"Miss Derringer hail from the same Los Angeles that gave us wife-murdering western swing superstar Spade Cooley, noir detective Philip Marlowe, and Mulholland Drive, not to mention X, the Go-Go's, and the Paisley Underground. They've mined that weird local vein on two records and in the process became experts at synthesizing styles, throwing their many influences into every song to create a distinctive sound. Featuring an expanded band line-up, new single "Black Tears" is no different. Guitarists Slade Morgan and Lightnin' Bill Woodcock layer percussive punk strums over "Sleepwalkin'" bent notes, and Sylvain de Muizon and new drummer Cody James-- filling in for former Blondie drummer and Miss Derringer part-timer Clem Burke-- give the chorus its heady girl-group rush. But "Black Tears" is Liz McGrath's show, as always: with the poise of a theater diva, the presence of a method actress, and the voice of a vamp surfer girl, she projects real romantic confusion and heartbreak with every bittersweet syllable and every black tear."
Live Show Review
Miss Derringer at Asbury Lanes (New Jersey)
June 15th, 2007
"When Miss Derringer played Asbury Lanes, a bowling-alley-cum-bar in the
still-decrepit shore town of Asbury Park, I'm sure they didn't imagine that
people would actually be bowling during their set. But, being the good
sports that they are, they played an amazing set despite the occasional din
of some suburbanite's strike. The scene was like something out of a Tim
Burton-meets-John Hughes movie. The band looked like they should be playing
at some bizarro prom, or in the waiting room of purgatory in "Beetlejuice."
For a below-the-radar band, Miss Derringer have choreographed their look
with utter precision: Liz McGrath looks like a sad, sad marionette, clad in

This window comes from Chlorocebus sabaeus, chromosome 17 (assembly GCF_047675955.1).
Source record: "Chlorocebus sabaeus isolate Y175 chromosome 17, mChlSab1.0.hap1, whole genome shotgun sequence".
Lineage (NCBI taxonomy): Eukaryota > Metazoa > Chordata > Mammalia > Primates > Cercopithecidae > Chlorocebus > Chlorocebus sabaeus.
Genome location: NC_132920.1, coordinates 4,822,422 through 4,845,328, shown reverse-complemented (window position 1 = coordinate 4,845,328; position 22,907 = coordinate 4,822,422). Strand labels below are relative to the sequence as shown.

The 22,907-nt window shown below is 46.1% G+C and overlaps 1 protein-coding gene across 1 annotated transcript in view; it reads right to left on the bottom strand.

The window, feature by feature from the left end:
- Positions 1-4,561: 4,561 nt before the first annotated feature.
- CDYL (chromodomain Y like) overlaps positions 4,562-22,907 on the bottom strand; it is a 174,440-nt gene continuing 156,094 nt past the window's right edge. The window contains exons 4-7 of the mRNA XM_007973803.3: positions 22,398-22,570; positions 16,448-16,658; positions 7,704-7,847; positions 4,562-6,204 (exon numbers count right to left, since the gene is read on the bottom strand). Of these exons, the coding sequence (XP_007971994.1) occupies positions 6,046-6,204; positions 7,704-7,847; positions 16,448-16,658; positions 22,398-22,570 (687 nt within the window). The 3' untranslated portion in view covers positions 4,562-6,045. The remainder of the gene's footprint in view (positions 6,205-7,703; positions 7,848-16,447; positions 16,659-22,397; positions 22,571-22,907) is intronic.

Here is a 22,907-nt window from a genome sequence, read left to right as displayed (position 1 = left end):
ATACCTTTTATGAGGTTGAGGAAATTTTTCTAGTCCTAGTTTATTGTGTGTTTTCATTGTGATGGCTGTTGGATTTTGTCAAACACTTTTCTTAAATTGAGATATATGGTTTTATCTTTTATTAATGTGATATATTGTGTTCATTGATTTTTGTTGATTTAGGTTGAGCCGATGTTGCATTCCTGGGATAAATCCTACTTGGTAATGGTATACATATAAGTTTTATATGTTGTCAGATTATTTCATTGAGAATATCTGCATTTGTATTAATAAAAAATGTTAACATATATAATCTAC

a girlish dress with a crying horsey on it, eyeliner streaming down her
porcelain cheeks. The band echoes Ms. McGrath's surreal/melancholic
appearance by wearing black cowboy shirts and guitar straps emblazoned with
nooses, bottles of hooch, and of course, broken hearts.
From the first chord of their set, it was obvious that Miss Derringer's live
show would be every bit as excellent as their albums. Tapping the veins of
country, 60s pop, Westerns and gangster movies, Miss Derringer harnesses
these divergent influences and drenches them in blood, creating a superb
series of songs about love, loss, and booze; of untrue lovers, death by car
crash, and life on the run. Ms. McGrath's doll-like cuteness is balanced by
Lightnin' Bill Woodcock's slightly creepy Civil-War-zombie getup, and her
sugary vocals are foiled perfectly by the twangy guitars and marching-band
drums. Songs like "People Ain't No Good," "Heartbreak and Razorblades," and
"He Hung on a Sunday" are not only testament to the band's versatility, but
also their incredible musicianship. Everything about Miss Derringer's sound
was tight, professional, and mind-blowingly awesome, and unlike bands whose
pageantry seems vain and frivolous, the costumes and makeup only heightens
the atmosphere and never overshadows the quality of the music. Miss
Derringer will have you shaking your bottom as you reach for the razor."